Curbing Agencies Uncontrolled Regulations
The House of Representatives definitely hit the ground running full out for the 115th Congress.
Agencies like the EPA and FDA just got hammered for their abuse and uncontrolled writing of regulations independent of congressional oversight. Finally!
The Reins Act passed quickly and relatively easily through the House of Representatives by 237 to 187. Now it is on its way to the Senate for review and approval. Should this pass there as easily then we could see an extremely useful law enacted the first day Trump sits at his desk.
What a refreshing thought that congress can act quickly, especially when they know something is out of control like the rules being pushed through over the last eight years by these people. Congress has been blindsided on more than one occasion by results and idiots who cannot even explain the whys and wherefores of rules they have written. No one has a real idea of the rule’s effect though it is considered law by courts.
Forcing everyone to be accountable for rules that affect the country on a host of issues by providing a list of information on which the rule is based, including data, scientific and economic studies, and cost-benefit analyses, and identifying how the public can access such information online, and submitting it to each House of the Congress and to the Comptroller General for joint resolution makes a huge amount of sense. An oxymoron though it may be considering the last eight years.
Executive agencies should not ever have been allowed to affect changes to laws or make rules which in essence are laws. That is not the function of the executive branch except for the President. Even his authority on such rules is only effective for 90 days and for specific reasons if I read this information correctly.
According to a Hill post back on August 4, 2015, the Reins Act is designed “to give Congress more oversight on spending, will make the executive branch more accountable to the legislative branch, and could save a great deal of money.” It passed the House in July 2015 but was never even looked at in the Senate for 2015 or apparently 2016. The Judiciary Committee’s report on the bill explained that back in 1996, the Congressional Review Act (CRA) was implemented as an attempt to get control over the large number of regulations coming from the federal government. But only one regulation had been undone using CRA, while 60,000 and many more regulations have come into being.
At the time of the article, major regulations were said to have accounted for 1,000 of them. These regulations are costly. According to The Economist, the Competitive Enterprise Institute reported that in 2013, the compliance cost of federal regulations was $1.86 billion. The REINS Act is supposed to help get federal regulations and their costs in check without giving liberals the ability to claim that conservatives want to throw the legal system into chaos by ending all regulations abruptly.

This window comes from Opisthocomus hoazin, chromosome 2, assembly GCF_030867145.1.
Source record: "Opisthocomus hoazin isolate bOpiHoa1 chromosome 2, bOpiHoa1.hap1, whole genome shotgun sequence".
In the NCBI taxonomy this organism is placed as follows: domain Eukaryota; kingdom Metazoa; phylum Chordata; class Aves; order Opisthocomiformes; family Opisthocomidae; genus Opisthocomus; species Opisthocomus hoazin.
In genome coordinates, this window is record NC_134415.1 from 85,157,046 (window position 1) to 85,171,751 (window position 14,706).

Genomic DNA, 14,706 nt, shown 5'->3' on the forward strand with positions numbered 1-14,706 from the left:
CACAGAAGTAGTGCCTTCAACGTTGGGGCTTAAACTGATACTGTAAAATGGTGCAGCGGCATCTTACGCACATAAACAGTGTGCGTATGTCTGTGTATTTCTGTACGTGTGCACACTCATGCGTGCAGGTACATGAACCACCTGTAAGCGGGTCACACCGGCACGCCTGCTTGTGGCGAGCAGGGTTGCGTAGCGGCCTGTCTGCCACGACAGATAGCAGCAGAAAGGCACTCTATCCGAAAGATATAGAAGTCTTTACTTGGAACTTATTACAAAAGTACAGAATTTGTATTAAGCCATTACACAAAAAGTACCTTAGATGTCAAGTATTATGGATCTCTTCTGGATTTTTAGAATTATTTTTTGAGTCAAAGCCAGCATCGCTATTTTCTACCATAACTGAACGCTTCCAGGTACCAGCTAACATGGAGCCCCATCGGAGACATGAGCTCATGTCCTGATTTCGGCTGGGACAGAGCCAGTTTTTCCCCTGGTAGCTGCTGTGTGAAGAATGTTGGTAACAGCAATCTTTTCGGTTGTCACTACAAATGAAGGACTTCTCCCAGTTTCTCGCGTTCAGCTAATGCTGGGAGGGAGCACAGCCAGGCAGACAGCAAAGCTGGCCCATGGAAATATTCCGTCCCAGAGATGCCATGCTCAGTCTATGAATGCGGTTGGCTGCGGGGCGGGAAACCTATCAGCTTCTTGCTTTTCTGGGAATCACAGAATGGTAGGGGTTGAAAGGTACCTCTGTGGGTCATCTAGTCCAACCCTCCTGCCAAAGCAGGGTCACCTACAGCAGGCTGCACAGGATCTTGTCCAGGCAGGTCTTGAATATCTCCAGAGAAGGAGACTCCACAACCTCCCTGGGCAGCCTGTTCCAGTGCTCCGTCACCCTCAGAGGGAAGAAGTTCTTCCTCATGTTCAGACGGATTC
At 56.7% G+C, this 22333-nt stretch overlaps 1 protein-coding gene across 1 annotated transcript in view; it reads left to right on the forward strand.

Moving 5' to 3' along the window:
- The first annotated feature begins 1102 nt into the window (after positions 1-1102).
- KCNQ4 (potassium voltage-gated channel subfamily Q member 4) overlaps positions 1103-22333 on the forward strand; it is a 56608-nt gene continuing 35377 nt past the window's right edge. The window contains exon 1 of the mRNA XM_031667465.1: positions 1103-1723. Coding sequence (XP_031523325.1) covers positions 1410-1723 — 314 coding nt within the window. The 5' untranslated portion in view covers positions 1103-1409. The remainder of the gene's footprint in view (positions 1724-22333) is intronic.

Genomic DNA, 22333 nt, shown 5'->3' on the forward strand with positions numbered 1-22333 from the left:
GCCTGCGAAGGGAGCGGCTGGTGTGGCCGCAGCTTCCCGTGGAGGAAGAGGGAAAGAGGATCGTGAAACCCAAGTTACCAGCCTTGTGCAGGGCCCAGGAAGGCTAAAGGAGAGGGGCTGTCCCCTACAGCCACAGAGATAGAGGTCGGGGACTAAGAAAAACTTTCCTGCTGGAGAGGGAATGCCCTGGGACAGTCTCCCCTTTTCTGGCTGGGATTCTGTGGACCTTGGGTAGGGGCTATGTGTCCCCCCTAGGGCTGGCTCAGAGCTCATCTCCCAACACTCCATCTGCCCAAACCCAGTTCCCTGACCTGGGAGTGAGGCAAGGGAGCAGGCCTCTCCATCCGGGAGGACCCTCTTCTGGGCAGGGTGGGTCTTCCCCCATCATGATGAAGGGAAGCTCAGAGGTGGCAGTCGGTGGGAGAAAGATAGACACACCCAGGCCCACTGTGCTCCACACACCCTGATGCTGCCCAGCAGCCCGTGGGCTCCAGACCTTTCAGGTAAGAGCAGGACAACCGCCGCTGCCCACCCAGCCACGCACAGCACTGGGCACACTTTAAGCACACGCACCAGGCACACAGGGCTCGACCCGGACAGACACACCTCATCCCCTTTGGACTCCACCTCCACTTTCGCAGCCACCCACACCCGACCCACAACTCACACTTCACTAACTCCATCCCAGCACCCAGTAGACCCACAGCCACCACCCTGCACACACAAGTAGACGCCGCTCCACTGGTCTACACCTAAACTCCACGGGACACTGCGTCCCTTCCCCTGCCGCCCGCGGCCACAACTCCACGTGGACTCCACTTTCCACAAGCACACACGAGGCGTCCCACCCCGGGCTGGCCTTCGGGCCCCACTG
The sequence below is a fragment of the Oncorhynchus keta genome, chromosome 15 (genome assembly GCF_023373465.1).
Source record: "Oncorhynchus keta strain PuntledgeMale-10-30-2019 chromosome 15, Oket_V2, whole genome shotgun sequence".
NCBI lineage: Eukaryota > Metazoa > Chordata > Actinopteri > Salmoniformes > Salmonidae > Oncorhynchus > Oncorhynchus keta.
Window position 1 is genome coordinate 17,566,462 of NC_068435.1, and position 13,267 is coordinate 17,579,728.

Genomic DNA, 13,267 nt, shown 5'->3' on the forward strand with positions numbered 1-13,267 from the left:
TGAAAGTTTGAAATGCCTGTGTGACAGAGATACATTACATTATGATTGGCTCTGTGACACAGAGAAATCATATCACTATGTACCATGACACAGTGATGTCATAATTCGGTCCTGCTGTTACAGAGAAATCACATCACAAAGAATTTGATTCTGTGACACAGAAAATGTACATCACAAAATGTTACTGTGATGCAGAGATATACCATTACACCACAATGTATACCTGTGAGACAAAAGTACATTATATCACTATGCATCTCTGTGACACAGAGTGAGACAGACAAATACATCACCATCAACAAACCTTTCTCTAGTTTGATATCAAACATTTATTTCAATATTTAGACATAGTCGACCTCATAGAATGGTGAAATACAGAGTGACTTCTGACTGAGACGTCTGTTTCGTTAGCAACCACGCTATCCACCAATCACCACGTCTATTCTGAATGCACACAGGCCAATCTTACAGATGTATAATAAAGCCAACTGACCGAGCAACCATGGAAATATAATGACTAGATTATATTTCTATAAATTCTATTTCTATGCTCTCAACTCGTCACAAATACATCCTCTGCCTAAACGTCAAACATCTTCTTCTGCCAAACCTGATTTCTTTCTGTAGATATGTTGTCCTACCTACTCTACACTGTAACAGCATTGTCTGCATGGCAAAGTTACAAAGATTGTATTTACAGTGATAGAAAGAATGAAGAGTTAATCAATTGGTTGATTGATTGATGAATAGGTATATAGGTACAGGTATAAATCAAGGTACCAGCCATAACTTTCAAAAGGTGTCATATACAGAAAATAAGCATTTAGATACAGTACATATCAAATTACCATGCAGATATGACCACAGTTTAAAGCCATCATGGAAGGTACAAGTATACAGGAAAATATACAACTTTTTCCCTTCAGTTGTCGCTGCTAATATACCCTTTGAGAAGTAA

So now here we are again at the same crossroads. Let’s see how efficient, motivated, determined, and effective the Senate is going to be this year.
Keep up the work HR. This one is a great starting point, as I see it, even if it has taken two years to again get to this point. Just think how many congressional meetings and headaches could have been avoided had this been enacted in 2015. More importantly, consider how many citizens and businesses might have felt less stress and financial burden had the rules received the proper research, justification, and oversight.
Reins Act – HR 26
Regulations from the Executive in Need of Scrutiny Act of 2017
Chapter 8 of title 5, United States Code
The purpose of this Act is to increase accountability for and transparency in the Federal regulatory process. Section 1 of article I of the United States Constitution grants all legislative powers to Congress. Over time, Congress has excessively delegated its constitutional charge while failing to conduct appropriate oversight and retain accountability for the content of the laws it passes. By requiring a vote in Congress, the REINS Act will result in more carefully drafted and detailed legislation, an improved regulatory process, and a legislative branch that is truly accountable to the American people for the laws imposed upon them.